Do Canadians with money come to the US for treatment or not? You seem to go back and forth on that issue. First you say they don't , then you say they do, then you say they do, but the government promises it will do a better job, so later they won't.<BR><BR>Did I get that straight?<BR><BR>How is this ranking being done? If it takes into account all people getting the same health care, the US wouldn't do very well. If you just ranked the level of the best care, the US would be near the top! Since many people who do these polls are leftists, the number of people who can afford health care is probably taken into consideration.<BR><BR>How much of your budget is geared towards Defense? The US puts alot of money into its defense budget and the Western Nations are the recipients of that. Since most Western nations are allied with the US, and they trust the US not to attack them, they let the US take care of Communist threats(Now policing actions). The US Weapons build up is what brought Communists in Russia down. (Although I do still think that Russia is still a threat, Communist or not)<BR><BR>I agree that 3rd world nations suffer from corrupt leadership.<BR><BR>Tell me Peregin, do you think that taxes are good for the economy?<BR><BR>If not, then how is a company in a Socialist nation with high taxes going to do against a company in a lower taxed Capitalistic nation?<BR><BR>By the way, did I ever say everyone could afford the health care in the US?<img src="i/expressions/face-icon-small-wink.gif"border=0><BR><BR>Thank you for responding to my post, I was beginning to think people around here were ignoring me and hoping I'd go away<img src="i/expressions/face-icon-small-smile.gif"border=0>
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Postby HanSolo » Sat May 26, 2001 7:07 pm

But P2K Canada's taxes are outrageous! Also with the free Medical service everyone goes to see the doctor for <u>every stupid little thing</u>. I remember sitting in the emergency room (in Canada) for 4 hours with a possible broken neck while little Tommy with a stubbed toe got checked out. I think there are some good things about your health care sysyems but there are also some inherent bad things such as I mentioned.<BR><BR>BTW Good to see ya around again P2K <img src="i/expressions/face-icon-small-smile.gif"border=0>
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Postby peregin2k » Sat May 26, 2001 7:25 pm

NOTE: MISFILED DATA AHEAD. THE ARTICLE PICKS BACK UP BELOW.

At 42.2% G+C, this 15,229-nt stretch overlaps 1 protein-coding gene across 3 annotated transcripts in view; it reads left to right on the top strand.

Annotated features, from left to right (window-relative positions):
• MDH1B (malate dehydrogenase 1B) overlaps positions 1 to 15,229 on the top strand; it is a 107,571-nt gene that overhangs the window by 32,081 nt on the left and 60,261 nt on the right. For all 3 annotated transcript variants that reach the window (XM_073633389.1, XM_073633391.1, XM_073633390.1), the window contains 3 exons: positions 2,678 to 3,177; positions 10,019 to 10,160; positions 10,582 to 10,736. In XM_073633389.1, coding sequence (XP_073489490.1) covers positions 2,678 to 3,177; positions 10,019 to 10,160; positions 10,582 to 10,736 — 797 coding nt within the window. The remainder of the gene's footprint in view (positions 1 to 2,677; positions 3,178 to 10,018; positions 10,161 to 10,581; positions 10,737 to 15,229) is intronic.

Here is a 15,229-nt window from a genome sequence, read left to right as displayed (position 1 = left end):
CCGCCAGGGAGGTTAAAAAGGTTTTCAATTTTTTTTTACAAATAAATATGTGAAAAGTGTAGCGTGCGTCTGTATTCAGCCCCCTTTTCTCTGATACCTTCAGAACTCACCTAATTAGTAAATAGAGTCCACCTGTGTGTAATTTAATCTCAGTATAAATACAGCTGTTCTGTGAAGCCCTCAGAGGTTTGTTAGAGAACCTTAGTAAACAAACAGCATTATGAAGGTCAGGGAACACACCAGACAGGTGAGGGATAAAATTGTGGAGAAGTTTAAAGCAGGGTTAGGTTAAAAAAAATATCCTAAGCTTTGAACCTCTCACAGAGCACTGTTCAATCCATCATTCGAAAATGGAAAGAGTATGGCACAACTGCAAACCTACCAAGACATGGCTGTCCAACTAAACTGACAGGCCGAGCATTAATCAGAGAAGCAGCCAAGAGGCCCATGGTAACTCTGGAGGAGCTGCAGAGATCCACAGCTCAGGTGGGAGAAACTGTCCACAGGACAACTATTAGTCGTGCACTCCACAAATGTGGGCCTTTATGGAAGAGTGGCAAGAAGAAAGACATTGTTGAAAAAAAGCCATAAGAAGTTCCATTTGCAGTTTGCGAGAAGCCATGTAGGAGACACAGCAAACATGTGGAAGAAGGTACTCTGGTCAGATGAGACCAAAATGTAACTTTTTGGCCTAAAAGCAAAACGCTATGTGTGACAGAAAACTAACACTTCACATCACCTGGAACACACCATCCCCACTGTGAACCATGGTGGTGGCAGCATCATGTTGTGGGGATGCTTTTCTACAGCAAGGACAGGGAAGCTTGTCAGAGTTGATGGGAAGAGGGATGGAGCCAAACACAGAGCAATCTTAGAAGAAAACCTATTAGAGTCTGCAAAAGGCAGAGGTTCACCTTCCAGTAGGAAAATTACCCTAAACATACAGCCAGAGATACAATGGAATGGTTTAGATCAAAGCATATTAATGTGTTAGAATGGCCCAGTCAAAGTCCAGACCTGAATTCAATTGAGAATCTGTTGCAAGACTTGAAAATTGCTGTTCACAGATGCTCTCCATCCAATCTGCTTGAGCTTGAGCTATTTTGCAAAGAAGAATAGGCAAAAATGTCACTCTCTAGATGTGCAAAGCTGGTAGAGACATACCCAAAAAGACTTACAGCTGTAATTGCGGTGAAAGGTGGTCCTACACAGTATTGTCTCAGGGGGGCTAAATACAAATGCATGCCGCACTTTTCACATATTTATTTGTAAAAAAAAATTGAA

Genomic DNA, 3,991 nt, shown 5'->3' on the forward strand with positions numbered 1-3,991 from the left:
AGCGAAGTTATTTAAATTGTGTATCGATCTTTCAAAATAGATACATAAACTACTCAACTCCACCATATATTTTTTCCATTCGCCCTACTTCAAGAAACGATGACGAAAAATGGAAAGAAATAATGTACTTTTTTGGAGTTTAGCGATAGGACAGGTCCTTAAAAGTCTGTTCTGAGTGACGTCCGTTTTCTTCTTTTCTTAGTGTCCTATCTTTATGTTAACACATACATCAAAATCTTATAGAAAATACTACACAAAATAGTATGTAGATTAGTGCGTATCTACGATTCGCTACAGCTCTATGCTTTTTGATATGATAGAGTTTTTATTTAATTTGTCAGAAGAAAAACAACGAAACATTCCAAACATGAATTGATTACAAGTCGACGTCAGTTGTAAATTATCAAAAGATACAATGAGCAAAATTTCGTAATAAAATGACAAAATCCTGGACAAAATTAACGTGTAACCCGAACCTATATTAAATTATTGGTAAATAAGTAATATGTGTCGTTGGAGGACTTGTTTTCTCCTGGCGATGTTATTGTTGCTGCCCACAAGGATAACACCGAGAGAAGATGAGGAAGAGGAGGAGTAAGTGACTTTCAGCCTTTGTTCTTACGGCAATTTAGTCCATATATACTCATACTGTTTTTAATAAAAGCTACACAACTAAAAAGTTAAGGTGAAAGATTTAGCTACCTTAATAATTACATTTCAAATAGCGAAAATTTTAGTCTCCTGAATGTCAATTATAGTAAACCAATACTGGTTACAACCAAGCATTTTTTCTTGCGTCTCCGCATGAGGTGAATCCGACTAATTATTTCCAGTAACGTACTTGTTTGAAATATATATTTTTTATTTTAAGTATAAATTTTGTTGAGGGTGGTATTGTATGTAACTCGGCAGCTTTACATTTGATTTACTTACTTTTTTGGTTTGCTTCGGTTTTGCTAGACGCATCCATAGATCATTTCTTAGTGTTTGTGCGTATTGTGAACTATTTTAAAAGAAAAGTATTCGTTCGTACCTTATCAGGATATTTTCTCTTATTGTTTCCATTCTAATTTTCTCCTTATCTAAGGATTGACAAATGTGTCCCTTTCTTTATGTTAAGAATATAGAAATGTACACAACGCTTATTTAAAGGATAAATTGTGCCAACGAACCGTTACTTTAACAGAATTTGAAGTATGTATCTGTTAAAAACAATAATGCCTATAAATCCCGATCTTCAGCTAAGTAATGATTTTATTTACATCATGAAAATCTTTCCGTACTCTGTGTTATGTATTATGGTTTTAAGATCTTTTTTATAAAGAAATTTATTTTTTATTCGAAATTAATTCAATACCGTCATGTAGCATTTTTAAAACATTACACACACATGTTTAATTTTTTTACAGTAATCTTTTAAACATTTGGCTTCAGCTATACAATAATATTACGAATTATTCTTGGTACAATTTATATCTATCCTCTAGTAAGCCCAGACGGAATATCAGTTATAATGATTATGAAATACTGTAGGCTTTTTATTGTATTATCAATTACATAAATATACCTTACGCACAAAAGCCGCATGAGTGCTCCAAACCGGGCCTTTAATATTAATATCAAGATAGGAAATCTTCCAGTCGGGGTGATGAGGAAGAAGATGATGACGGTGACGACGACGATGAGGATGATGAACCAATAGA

Man, I'm getting the hang of this thread. I thought I wouldn't be able to contribute since I'm a Canuck. I like it!<BR><BR><i>Do Canadians with money come to the US for treatment or not? You seem to go back and forth on that issue. First you say they don't , then you say they do, then you say they do, but the government promises it will do a better job, so later they won't. Did I get that straight?</i><BR><BR>We can get free coverage if we get treated in the US for at least five years. The people who gets treated down there are in the brink of death, needs surgery right away. This morning our goverment has announced it will cease sending people down there cause we are now capable of treating them here, more spaces not because we a medicore health care system.<BR><BR><i>How is this ranking being done? If it takes into account all people getting the same health care, the US wouldn't do very well. If you just ranked the level of the best care, the US would be near the top! Since many people who do these polls are leftists, the number of people who can afford health care is probably taken into consideration.</i><BR><BR>The ranking was done through the ratio of one doctor to a patient, it's a WHO (World Health Org) ranking. Well, I agree you've got all the specialists and the technology, because even your hospitals are money making machines. These hospitals can scout the best doctors and nurses in the third world and pay them huge amounts of money. I have seen a documentary wherein you recruit the best in India or any third world doctor to work in your rural areas that no American doctor wants to work in. It's all about money, man, if you show them the money, they will come. This is not a leftist propaganda, it's reality. <BR><BR><i>How much of your budget is geared towards Defense? The US puts alot of money into its defense budget and the Western Nations are the recipients of that. Since most Western nations are allied with the US, and they trust the US not to attack them, they let the US take care of Communist threats. </i><BR>We are not a war economy, we are the peacemakers of the world. <img src="i/expressions/face-icon-small-happy.gif"border=0> We don't spend on defense(do we have military <img src="i/expressions/face-icon-small-shocked.gif"border=0> <img src="i/expressions/face-icon-small-wink.gif"border=0>) cause everybody loves a Canadian. We are America's friendly neighbors.<BR>Here's a comic relief:<BR>Mother (UN): America, you go out there and police the neighborhood. Don't forget to take your younger brother Canada with you.<BR>Older brother (America): But mom, he doesn't have anything but a hockey stick.<BR>Mother (UN): Don't worry, he'll clean up after you. <BR>Younger brother (Canada): <img src="i/expressions/face-icon-small-tongue.gif"border=0> <BR><BR><i>The US Weapons build up is what brought Communists in Russia down.</i><BR>Wrongo! The Sony walkman toppled down the commies!<img src="i/expressions/face-icon-small-tongue.gif"border=0> The Russian economy was in tormoil already, they saw it coming. Unfortunately, I have yet to see an improvement in Russia. <BR><BR><i>Tell me Peregin, do you think that taxes are good for the economy?</i><BR>Well, I have to say we are the last country to consider a tax cut since I think tax cutting is global nowadays. The only thing that I agree with Bush is his tax cut. Depends on what is being taxed, though, like luxury goods and tobacco companies. <BR><BR><i>If not, then how are company in a Socialist nation with high taxes going to do against a company in a lower taxed Capitalistic nation?</i><BR>Well, in a socialist country, a company doesn't have to give a lot of benefits for it employees because the goverment takes care of most of it. While in a capitalist country they have to give all benefits to their employees, so it's basically quite the same.<BR>I apologize but could you rephrase your question I don't seem to get it. <BR><BR><i>By the way, did I ever say everyone could afford the health care in the US?</i><BR>No! I think you've got the answer there why you were only ranked No.32. <img src="i/expressions/face-icon-small-tongue.gif"border=0>